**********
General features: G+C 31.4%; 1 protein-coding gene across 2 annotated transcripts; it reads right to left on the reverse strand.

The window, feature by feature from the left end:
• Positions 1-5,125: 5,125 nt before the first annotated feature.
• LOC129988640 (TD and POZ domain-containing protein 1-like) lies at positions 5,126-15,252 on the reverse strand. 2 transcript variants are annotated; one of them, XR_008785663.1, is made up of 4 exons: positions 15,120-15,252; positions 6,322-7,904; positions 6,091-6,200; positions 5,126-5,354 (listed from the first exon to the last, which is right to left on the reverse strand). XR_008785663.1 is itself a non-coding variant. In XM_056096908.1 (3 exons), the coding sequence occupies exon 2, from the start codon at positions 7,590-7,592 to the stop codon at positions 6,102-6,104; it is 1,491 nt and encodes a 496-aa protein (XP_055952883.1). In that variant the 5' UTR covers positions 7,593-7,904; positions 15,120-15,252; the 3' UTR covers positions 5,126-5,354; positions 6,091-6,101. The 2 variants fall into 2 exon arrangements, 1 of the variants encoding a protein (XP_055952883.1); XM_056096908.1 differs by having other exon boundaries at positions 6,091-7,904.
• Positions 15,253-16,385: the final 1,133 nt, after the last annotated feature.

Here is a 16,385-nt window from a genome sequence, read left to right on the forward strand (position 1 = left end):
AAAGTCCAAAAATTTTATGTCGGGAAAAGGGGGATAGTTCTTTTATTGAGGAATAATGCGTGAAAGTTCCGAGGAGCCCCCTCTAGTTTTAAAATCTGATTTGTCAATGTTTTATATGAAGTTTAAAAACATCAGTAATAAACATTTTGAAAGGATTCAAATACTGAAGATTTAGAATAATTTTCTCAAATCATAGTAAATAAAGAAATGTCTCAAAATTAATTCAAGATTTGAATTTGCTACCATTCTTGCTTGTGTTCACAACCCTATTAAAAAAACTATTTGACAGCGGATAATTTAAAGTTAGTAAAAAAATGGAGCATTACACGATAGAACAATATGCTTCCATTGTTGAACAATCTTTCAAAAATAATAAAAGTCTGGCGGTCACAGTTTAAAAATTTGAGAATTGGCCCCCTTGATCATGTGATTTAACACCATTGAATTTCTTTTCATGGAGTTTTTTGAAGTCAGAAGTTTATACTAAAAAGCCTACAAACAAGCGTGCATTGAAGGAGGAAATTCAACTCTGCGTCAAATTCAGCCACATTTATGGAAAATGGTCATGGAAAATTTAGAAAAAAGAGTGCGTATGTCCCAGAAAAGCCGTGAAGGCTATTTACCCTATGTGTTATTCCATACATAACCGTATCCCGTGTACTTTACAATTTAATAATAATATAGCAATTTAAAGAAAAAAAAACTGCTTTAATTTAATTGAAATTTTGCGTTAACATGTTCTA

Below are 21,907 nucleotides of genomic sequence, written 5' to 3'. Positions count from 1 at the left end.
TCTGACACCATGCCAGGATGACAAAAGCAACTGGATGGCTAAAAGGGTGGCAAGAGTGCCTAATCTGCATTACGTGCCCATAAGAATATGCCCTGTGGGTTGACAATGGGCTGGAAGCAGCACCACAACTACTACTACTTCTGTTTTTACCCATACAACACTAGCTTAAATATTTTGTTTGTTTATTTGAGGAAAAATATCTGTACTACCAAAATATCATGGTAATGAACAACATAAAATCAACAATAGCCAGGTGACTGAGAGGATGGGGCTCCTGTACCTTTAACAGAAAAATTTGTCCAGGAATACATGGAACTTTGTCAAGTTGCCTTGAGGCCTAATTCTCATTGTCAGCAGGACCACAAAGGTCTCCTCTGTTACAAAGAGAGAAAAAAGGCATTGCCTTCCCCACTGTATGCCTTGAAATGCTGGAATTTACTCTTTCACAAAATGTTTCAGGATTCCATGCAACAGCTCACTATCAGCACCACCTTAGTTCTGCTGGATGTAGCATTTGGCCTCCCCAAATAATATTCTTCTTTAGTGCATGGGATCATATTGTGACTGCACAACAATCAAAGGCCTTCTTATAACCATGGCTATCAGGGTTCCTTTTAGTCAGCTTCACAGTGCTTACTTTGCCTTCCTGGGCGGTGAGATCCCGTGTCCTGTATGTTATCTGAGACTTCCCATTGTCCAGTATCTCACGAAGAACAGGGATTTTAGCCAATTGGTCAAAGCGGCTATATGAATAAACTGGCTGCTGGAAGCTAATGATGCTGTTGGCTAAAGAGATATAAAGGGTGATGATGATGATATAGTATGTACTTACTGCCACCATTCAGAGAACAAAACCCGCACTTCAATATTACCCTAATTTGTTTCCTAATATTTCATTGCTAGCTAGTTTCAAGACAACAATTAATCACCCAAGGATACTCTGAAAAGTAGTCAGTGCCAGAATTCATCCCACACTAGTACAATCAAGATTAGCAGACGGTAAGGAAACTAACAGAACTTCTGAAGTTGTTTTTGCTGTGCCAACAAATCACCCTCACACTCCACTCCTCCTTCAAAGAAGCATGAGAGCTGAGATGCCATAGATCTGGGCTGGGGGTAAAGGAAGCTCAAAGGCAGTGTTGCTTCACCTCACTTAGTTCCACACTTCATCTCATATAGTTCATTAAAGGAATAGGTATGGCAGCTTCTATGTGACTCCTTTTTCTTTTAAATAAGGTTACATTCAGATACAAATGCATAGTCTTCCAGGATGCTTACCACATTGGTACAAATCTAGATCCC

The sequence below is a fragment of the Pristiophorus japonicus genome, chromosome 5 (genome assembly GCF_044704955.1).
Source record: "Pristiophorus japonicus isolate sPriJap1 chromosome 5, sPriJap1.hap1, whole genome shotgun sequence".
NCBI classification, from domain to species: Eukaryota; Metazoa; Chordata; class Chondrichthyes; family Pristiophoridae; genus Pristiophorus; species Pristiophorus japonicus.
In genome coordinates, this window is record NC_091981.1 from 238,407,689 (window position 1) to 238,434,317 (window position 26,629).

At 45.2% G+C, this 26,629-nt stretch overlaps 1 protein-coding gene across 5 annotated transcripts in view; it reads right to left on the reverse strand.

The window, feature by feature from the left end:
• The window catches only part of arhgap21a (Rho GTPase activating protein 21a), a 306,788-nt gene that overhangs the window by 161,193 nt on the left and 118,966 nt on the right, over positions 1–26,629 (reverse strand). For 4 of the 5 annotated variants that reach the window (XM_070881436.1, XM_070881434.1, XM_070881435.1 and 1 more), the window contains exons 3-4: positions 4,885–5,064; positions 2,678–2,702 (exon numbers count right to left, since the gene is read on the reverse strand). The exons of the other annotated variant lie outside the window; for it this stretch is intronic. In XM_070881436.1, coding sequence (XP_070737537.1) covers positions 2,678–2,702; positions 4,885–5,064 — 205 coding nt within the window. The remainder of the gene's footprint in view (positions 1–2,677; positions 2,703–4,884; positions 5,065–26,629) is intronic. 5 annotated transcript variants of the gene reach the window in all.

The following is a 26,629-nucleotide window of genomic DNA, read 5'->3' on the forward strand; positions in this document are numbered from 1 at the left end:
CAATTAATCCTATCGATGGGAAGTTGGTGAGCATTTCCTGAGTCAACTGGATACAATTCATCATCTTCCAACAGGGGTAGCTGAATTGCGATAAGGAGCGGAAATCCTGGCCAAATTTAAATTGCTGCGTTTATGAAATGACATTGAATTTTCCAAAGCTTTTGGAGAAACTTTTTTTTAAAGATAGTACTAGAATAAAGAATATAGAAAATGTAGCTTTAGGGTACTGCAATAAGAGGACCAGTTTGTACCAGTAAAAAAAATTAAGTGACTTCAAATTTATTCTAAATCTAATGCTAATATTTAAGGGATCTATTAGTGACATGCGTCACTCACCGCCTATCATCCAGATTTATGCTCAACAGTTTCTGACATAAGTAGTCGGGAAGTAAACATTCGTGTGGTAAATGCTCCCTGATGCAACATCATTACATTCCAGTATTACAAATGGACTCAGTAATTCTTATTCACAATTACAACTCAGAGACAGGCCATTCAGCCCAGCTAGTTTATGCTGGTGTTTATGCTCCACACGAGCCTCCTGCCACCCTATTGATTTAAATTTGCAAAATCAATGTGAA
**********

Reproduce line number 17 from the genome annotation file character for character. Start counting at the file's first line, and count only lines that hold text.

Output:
The following is a 26,629-nucleotide window of genomic DNA, read 5'->3' on the forward strand; positions in this document are numbered from 1 at the left end: